Kalpana Kalpana (Editor)

Synodontis brichardi

Updated on
Share on FacebookTweet on TwitterShare on LinkedInShare on Reddit
Higher classification

Scientific name
Synodontis brichardi


Synodontis brichardi brichardi

Synodontis, Catfish, Synodontis flavitaeniatus, Synodontis alberti, Synodontis angelicus

Congo tank with synodontis brichardi

Synodontis brichardi, known as Brichard's Synodontis, is a species of upside-down catfish that is endemic to the Democratic Republic of the Congo where it occurs in the rapids of the lower Congo River. It was first described by Max Poll in 1959. The original specimens were obtained from the rapids at Kinsuka, Kinshaa, Zaire. The species name brichardi is named in honor of Pierre Brichard, an aquarium fish exporter who first discovered the fish.


Synodontis brichardi Fish profile Brichardi Catfish

Synodontis brichardi synodontis petricola neolamprologus tretocephalus placidochromis phenochilus


Synodontis brichardi Synodontis brichardi

Like all members of the Synodontis genus, S. brichardi has a strong, bony head capsule that extends back as far as the first spine of the dorsal fin. The head contains a distinct narrow, bony, external protrusion called a humeral process. The fish has three pairs of barbels. The maxillary barbels are on located on the upper jaw, and two pairs of mandibular barbels are on the lower jaw. The adipose fin is large and the tail, or caudal fin, is forked.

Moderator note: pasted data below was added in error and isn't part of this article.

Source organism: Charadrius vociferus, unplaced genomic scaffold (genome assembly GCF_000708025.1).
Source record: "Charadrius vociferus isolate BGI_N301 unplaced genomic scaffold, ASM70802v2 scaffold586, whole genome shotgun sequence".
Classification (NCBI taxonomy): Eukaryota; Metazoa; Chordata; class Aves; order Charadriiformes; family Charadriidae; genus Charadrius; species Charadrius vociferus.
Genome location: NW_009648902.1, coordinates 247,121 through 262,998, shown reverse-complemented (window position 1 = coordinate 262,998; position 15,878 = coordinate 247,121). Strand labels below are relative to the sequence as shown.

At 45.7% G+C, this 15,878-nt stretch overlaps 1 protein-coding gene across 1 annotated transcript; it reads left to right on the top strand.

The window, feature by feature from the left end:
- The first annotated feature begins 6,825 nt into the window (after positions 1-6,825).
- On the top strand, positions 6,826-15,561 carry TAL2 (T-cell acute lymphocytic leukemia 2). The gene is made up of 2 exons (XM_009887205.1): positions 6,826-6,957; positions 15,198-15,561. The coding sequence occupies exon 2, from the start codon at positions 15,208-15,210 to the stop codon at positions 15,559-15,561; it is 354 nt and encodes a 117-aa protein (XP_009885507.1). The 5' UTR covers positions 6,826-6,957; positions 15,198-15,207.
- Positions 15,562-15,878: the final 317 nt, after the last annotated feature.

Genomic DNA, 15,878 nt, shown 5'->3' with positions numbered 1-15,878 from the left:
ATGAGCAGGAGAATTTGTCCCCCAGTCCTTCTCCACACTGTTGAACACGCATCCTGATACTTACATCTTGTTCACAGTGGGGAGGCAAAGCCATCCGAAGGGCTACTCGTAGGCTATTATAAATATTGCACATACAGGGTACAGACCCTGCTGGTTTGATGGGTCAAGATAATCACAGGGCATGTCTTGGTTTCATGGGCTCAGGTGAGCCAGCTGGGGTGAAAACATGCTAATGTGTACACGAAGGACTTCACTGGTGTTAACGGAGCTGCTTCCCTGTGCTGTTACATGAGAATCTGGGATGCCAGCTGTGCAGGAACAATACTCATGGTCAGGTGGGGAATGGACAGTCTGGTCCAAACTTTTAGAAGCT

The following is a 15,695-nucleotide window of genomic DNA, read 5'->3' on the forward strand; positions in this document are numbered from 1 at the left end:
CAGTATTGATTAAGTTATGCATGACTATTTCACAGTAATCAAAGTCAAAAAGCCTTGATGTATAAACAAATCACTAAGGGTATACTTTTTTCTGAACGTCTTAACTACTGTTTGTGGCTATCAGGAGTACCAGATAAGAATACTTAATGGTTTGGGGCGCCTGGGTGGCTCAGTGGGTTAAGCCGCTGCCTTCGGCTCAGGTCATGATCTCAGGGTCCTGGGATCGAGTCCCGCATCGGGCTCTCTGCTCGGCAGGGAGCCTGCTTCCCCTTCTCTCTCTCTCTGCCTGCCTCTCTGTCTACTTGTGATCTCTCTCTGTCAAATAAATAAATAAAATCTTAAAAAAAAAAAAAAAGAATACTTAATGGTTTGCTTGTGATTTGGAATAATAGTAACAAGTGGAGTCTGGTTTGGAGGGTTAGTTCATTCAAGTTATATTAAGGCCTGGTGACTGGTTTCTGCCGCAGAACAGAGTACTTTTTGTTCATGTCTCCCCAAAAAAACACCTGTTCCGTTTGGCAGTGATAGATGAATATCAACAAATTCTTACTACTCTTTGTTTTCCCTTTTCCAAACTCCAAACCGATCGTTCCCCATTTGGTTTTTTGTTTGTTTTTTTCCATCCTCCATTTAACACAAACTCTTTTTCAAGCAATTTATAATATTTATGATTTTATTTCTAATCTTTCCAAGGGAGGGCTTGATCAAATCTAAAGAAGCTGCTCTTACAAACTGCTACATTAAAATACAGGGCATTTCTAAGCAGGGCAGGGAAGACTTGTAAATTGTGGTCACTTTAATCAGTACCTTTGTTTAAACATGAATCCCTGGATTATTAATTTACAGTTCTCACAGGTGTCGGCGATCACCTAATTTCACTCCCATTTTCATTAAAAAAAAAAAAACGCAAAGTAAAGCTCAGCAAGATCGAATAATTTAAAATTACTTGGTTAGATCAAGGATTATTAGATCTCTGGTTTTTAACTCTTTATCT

Synodontis brichardi Brichard39s Synodontis Synodontis Brichardi Tropical Fish Keeping

The front edges of the dorsal fins and the pectoral fins are hardened into stiff spines. These spines can be raised into position at right angles to the body and locked into position for defensive purposes. The ability to lock the spines into place comes from several small bones attached to the spine, and once raised, the spines cannot be folded down by exerting pressure on the tip.

Synodontis brichardi wwwseriouslyfishcomwpcontentuploads201203s

The fish has a structure called a premaxillary toothpad, which is located on the very front of the upper jaw of the mouth. This structure contains several rows of short, chisel-shaped teeth. On the lower jaw, or mandible, the teeth are attached to flexible, stalk-like structures and described as "s-shaped" or "hooked".

Synodontis brichardi Synodontis brichardi Brichard39s Synodontis Seriously Fish

The maximum standard length of the species is 15 centimeters (5.9 in). Generally, females in the Synodontis genus tend to be slightly larger than males of the same age.

Habitat and behavior

Synodontis brichardi Synodontis Brichardi Tropical Fish Site

In the wild, the species occurs in the lower Congo River rapids. As a whole, species of Synodontis are omnivores, consuming insect larvae, algae, gastropods, bivalves, sponges, crustaceans, and the eggs of other fishes. The reproductive habits of most of the species of Synodontis are not known, beyond some instances of obtaining egg counts from gravid females. Spawning likely occurs during the flooding season between July and October, and pairs swim in unison during spawning. The growth rate is rapid in the first year, then slows down as the fish age.


Synodontis brichardi Wikipedia